Adjacent data

Suppose we had the following structure definition:

struct { int a:17; int b:15 } x;

There are probably no machines that have a 17-bit wide store, so if someone were to attempt to execute: x.a = 42; it would probably be done like this:

{

tmp = x; // Read both fields into

// 32-bit variable

tmp &= ~0x1ffff; // Mask off old a

tmp |= 42;

x = tmp; // Overwrite all of x

}


Adjacent data1

Adjacent data

Suppose we had the following structure definition:

struct { char a; char b; char c; char d;

Char e; char f; char g; char h; } x;

Where a is the only field that needs to be protected by a lock.

If that was the case, some programmer might write the following code:

x.b = ’b’; x.c = ’c’; x.d = ’d’;

x.e = ’e’; x.f = ’f’; x.g = ’g’; x.h = ’h’;

x = ’hgfedcb\0’ | x.a;

But a compiler might realize that it could just write all of the data at once as a 64-bit quantity (not exact syntax):


Register promotion

Register Promotion

Suppose we had a global shared variable x, protected by a lock...but only conditionally, perhaps only if we had actually created other threads:

for (...) {

...

if (mt) pthread_mutex_lock(...);

x = ... x ...

if (mt) pthread_mutex_unlock(...);

}

r = x;

for (...) {

...

if (mt) {

x = r; pthread_mutex_lock(...); r = x;

}

r = ... r ...

if (mt) {

x = r; pthread_mutex_unlock(...); r = x;

}

}

x = r;

If the conditionals are rarely taken, it might decide to promote x to a register to increase the performance:


What does this mean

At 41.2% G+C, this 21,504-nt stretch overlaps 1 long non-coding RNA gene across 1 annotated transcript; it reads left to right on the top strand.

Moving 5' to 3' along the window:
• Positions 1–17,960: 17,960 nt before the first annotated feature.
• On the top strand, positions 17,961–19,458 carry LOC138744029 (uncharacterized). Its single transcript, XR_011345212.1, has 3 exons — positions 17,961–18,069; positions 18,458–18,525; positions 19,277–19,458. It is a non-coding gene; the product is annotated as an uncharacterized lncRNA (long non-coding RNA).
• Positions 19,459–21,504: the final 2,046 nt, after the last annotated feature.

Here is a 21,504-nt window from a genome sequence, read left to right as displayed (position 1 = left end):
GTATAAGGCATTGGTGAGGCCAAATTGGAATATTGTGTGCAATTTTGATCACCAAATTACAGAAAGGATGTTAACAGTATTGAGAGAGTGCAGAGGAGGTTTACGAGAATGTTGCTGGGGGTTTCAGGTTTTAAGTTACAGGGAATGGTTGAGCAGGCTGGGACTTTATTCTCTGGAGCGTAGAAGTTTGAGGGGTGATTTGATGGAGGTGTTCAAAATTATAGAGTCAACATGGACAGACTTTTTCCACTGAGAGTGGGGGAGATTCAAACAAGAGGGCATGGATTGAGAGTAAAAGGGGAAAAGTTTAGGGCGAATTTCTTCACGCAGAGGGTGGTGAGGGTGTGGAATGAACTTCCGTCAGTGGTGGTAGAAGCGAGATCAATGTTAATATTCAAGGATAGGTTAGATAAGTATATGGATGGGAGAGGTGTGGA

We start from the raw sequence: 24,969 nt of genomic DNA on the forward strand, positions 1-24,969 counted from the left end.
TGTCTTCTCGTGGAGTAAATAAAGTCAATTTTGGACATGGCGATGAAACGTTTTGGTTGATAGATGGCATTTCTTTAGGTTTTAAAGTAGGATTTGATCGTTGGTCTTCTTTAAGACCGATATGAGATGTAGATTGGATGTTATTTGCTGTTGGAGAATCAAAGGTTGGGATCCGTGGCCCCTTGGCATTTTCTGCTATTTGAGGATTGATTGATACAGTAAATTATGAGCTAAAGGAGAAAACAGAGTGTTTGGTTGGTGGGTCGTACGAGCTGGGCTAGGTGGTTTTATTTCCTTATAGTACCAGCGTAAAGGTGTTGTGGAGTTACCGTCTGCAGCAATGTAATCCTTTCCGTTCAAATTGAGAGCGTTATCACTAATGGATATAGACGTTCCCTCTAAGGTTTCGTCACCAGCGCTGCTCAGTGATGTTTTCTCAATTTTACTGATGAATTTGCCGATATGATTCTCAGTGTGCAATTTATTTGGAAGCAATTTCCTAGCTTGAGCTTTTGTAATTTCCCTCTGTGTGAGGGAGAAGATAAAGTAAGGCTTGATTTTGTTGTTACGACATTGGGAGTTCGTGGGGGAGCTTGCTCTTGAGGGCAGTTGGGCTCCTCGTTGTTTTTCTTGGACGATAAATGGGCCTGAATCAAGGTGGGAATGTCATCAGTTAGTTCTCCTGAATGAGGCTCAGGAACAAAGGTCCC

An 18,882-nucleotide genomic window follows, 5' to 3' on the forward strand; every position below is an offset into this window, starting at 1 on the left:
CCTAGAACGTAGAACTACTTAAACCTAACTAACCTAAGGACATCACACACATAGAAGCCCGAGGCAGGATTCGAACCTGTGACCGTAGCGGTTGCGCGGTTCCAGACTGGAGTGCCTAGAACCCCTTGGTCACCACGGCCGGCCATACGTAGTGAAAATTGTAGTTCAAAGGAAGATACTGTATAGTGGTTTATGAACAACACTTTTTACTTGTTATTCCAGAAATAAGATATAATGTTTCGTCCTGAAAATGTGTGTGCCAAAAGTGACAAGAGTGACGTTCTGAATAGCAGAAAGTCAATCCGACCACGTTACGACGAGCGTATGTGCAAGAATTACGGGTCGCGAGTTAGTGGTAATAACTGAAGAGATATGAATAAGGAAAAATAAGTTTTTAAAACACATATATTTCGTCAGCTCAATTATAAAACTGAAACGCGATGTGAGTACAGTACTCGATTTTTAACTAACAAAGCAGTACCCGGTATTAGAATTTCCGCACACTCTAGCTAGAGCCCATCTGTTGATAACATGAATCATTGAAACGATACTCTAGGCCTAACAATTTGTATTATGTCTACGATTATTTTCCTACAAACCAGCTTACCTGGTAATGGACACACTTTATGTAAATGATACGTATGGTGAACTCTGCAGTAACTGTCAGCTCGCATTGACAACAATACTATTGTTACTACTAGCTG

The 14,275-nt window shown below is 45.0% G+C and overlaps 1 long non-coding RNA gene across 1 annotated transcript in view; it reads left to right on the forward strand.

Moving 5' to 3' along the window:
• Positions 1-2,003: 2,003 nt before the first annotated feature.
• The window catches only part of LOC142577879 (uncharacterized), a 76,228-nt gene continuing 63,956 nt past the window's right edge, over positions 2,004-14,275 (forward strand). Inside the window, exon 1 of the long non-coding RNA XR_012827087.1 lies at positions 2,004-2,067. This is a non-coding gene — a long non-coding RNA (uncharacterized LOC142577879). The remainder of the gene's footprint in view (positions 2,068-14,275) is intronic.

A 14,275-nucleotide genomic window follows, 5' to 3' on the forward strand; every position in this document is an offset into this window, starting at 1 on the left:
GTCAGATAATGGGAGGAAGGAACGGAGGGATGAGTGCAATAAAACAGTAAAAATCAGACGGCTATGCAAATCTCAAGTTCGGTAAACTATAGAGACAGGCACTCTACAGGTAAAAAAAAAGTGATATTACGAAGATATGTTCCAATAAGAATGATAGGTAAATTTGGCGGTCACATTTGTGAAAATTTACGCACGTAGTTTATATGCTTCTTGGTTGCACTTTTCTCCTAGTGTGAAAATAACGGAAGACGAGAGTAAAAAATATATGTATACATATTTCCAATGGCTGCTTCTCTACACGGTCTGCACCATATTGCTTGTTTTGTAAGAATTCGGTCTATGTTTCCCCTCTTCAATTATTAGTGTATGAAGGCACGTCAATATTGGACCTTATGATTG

What does this mean?

Pthreads says that as long as we prevent race conditions with the synchronization functions, we will be fine

But since our compiler doesn't know, it might make optimizations that break it, even though it looks perfectly fine to us

We can't use locks at a high level if the presence of race conditions depends on the compiler and the hardware


Performance

Performance

So why are we running multiple threads?

To (hopefully) get better performance out of our program

But locking is expensive! Atomic updates are hundreds of times slower than normal ones


Is synchronization always needed

Is synchronization always needed?

Consider the following Sieve of Eratosthenes implementation:

for (my_prime = start;

my_prime < 10000; ++my_prime)

if (!get(my_prime)) {

for (multiple = my_prime;

multiple < 100000000;

multiple += my_prime)

if (!get(multiple)) set(multiple);

}

What happens if we run this on multiple threads, with all of them accessing one shared data block?


The conclusions

The conclusions?

Sometimes there are times when you can gain large performance benefits without directly using atomic operations

But if we use a library that disallows this (like Pthreads), we are throwing away this ability

But we are allowed to, then we need the compiler and hardware to somehow know about it and help us


The conclusions1

The conclusions?

So how do we get the compiler and hardware to help us?

We need to have the programming language itself define a memory model so that the programmer knows whether there are races

Only if we have that can we reason about our programs